Facebook has recently been criticized for being uninspired, for basically redoing features from competitive products rather than adding truly innovative new elements to its platform.
Last week, for example, Instagram (which is owned by Facebook) rolled out a new 15-second video capture and sharing feature, which has been characterized as a response to Twitter's Vine and several other video-sharing apps that preceded it. Adding filters and image stabilization isn't groundbreaking, despite Instagram co-founder Kevin Systrom's view that taking some of the fuzzies and wobbles out of video is "completely mindboggling." No doubt, Instagram had to keep up with the competition by adding video to its photo-sharing service, and Facebook provided the infrastructure assist to make it happen.
Many other features in Facebook could be deemed derivative, including the check-in feature pioneered by Foursquare and the Poke feature established by SnapChat. Earlier this month, Facebook added Twitter-like hashtags for searching items associated by a common # tag.
More recently, a report has surfaced that Facebook also wants to be like Flipboard with a mobile app that aggregates and displays information from a multitude of sources in a visual format that allows users to swipe and flip through content.
Even the idea for Facebook itself wasn't that original. In 2004, 19-year-old Harvard student Mark Zuckerberg had the idea to build a social network. His brainstorm had been preceded by ancestor sites such as Friendster and MySpace, and work with fellow Harvard students Cameron and Tyler Winklevoss and Divya Narendra, to build a social network connecting students at the university. The trio of fellow Harvard men eventually settled with Facebook after suing the company for allegedly stealing its ideas and source code.
Prior to Facebook, Zuckerberg toyed with building social networking services, including Facemash, a Web site for comparing two student pictures side-by-side to choose who was "hot" or "not." Facemash came about three years after two former University of California, Berkeley, engineers created hotornot.com.
At the same time, others have copied some of what Facebook has done well, such as the News Feed and Likes. So is Facebook, and the tech industry in general, more of an opportunistic cloner or improver of what exists than an innovator? Slate's Farhad Manjoo contends that "instead of invention, many in tech have fallen into the comfortable groove of reinvention."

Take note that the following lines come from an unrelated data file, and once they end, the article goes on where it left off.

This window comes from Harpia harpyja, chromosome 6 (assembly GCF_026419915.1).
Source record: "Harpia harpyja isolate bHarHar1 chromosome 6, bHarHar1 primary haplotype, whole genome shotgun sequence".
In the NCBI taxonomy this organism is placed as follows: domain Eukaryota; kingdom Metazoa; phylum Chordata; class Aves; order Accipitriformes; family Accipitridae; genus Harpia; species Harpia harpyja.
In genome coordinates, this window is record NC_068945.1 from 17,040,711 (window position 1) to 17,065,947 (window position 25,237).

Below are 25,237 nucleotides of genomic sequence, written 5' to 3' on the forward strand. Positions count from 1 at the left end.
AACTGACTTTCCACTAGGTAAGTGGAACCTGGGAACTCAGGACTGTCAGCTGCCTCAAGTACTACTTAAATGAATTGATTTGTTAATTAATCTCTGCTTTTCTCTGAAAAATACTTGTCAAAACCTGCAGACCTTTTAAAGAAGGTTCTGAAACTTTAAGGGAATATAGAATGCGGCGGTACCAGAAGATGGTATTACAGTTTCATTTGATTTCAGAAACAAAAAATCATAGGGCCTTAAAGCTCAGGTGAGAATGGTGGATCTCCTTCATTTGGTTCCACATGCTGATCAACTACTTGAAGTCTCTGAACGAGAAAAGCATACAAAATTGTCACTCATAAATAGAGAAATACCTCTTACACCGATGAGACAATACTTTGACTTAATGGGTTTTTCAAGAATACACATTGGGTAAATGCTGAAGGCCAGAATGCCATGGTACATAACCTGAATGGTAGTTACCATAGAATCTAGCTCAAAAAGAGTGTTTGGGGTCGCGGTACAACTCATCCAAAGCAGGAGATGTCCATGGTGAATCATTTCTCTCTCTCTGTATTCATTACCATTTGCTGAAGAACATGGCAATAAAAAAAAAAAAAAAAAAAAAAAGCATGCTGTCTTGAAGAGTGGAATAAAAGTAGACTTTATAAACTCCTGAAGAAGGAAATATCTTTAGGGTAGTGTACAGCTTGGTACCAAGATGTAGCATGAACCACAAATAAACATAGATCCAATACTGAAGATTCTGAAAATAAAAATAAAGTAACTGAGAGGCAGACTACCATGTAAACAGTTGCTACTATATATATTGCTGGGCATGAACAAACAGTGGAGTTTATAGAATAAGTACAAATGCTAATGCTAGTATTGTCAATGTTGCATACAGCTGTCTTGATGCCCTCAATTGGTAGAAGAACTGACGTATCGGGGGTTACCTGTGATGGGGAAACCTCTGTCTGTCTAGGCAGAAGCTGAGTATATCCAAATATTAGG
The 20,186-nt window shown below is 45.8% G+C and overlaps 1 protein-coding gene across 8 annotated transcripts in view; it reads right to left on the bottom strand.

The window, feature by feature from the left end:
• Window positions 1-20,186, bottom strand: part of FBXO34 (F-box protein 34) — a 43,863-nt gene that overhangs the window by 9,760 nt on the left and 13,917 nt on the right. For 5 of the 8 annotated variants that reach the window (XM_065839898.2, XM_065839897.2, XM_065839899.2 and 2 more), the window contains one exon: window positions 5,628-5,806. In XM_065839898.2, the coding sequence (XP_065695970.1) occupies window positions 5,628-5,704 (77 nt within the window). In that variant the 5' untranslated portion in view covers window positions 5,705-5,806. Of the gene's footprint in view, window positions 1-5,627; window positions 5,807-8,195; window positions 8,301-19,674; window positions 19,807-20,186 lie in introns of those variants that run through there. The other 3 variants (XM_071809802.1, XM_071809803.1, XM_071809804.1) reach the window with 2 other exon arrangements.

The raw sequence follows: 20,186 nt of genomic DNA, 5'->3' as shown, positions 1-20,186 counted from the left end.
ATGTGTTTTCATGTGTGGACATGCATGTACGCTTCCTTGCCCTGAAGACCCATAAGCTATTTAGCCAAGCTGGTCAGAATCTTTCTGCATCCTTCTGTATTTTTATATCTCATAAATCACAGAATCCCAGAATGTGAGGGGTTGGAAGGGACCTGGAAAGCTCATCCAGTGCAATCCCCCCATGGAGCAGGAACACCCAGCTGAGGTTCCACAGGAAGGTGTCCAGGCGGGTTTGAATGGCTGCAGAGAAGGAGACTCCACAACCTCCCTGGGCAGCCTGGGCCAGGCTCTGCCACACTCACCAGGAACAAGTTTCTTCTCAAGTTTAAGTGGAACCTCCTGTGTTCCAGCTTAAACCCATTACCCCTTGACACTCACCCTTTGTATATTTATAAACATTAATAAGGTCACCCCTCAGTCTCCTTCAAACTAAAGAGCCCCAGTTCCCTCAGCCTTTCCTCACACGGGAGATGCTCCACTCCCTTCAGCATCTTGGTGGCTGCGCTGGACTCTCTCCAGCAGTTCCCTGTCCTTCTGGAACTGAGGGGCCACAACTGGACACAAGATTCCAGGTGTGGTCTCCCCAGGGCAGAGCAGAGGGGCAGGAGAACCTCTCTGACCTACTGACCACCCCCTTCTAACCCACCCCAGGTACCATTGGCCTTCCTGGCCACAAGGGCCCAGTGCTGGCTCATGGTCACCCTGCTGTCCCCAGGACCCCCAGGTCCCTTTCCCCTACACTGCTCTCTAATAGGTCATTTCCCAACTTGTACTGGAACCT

The fact is true lightning bolts of discovery and innovation, such as the Internet's TCP/IP protocol, the DNA double helix, or the first stirrings of social networking, are uncommon and in gestation for years. For the most part, what appears to be innovative is a new twist on existing technologies and features, combined with luck and perseverance. It could be called inspired reinvention or rethinking of a feature or app that delivers an "aha" moment. If Facebook can do a better job than Flipboard, Twitter, Google or LinkedIn in delivering similar functionality that its users will love, then it should clone, or legally imitate, away.
As Steve Jobs acknowledged in a recently unearthed 1994 interview, products are built on top of what came before, and then buried in supporting layers beneath the surface as they are replaced by the next generation.
"This is a field where one does one's work and in ten years it's obsolete," he said. "It's sort of like sediment of rocks. You are building up a mountain, and you get to contribute your little layer of sediment rock to make the mountain that much higher." Just like Jobs built the Macintosh on top of the sediment from Xerox PARC and the iPod on top of the MP3 player and Napster, Zuckerberg is building his empire on foundations laid by others.
The genius, if there is any, is in seeing what others don't see in the sediment and what is beginning to emerge on top of it. The iPhone wasn't hatched unfertilized from Jobs' forehead. It was the coming together of several technology threads and Jobs' vision, will and assembled team to make something far better from the parts than what previously existed, and even invent some new parts.
From its college dorm beginnings, Facebook has been driven by Zuckerberg's intense, relentless focus on realizing his vision for social networking. His innovation has been in seizing the moment and systematically building a comprehensive, global platform that weaves a social layer into the Internet and scales to billions of users. So far, 1.1 billion people, including more than 650 million daily users, and $1.46 billion in revenue for its last quarter indicate that Facebook has done what other tribes with access to similar technology have not been able to achieve.
These risky ventures can give birth to new, disruptive board-based consumer platforms, with competing tribes furiously attempting to clone or imitate them. Following those natural births, the platforms continue to evolve with occasional breakthroughs in design, performance, reliability, pricing and usefulness, as well as misfires. Zuckerberg touted Facebook Home, which turns an Android phone into a Facebook device, as a breakthrough in design, but it has converted only about .0009 percent of Facebook users, despite the claim that people using smartphones spend 23 percent of their time on Facebook.
Given the lackluster result so far, Zuckerberg and team are likely feverishly reworking Home to find the "aha" moment that will update its status from dud to wildly popular and innovative, perhaps prolonging Facebook's residence on the top of the mountain.
Facebook declined to comment for this story.